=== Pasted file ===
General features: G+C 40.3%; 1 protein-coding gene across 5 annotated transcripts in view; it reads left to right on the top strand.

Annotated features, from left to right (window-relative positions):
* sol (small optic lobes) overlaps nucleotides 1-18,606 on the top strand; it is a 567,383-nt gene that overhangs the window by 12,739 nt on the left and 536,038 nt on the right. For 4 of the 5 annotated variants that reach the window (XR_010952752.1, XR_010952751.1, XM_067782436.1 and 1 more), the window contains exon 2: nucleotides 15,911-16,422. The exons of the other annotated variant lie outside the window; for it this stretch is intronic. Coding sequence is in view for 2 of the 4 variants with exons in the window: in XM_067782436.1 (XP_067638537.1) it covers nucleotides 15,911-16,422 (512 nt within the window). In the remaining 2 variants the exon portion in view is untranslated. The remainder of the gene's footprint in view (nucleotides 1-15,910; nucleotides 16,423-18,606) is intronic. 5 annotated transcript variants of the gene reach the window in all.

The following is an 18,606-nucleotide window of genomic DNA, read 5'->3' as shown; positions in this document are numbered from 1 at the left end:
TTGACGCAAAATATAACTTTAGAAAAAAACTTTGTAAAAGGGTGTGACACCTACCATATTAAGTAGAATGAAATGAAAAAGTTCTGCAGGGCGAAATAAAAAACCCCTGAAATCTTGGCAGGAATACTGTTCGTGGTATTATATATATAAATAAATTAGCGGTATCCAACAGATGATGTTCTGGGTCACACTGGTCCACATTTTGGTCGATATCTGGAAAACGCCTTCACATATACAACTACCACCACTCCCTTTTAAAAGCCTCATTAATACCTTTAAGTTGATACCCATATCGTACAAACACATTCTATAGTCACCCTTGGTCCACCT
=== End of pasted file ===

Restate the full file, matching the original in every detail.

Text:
General features: G+C 40.3%; 1 protein-coding gene across 5 annotated transcripts in view; it reads left to right on the top strand.

Annotated features, from left to right (window-relative positions):
* sol (small optic lobes) overlaps nucleotides 1-18,606 on the top strand; it is a 567,383-nt gene that overhangs the window by 12,739 nt on the left and 536,038 nt on the right. For 4 of the 5 annotated variants that reach the window (XR_010952752.1, XR_010952751.1, XM_067782436.1 and 1 more), the window contains exon 2: nucleotides 15,911-16,422. The exons of the other annotated variant lie outside the window; for it this stretch is intronic. Coding sequence is in view for 2 of the 4 variants with exons in the window: in XM_067782436.1 (XP_067638537.1) it covers nucleotides 15,911-16,422 (512 nt within the window). In the remaining 2 variants the exon portion in view is untranslated. The remainder of the gene's footprint in view (nucleotides 1-15,910; nucleotides 16,423-18,606) is intronic. 5 annotated transcript variants of the gene reach the window in all.

The following is an 18,606-nucleotide window of genomic DNA, read 5'->3' as shown; positions in this document are numbered from 1 at the left end:
TTGACGCAAAATATAACTTTAGAAAAAAACTTTGTAAAAGGGTGTGACACCTACCATATTAAGTAGAATGAAATGAAAAAGTTCTGCAGGGCGAAATAAAAAACCCCTGAAATCTTGGCAGGAATACTGTTCGTGGTATTATATATATAAATAAATTAGCGGTATCCAACAGATGATGTTCTGGGTCACACTGGTCCACATTTTGGTCGATATCTGGAAAACGCCTTCACATATACAACTACCACCACTCCCTTTTAAAAGCCTCATTAATACCTTTAAGTTGATACCCATATCGTACAAACACATTCTATAGTCACCCTTGGTCCACCT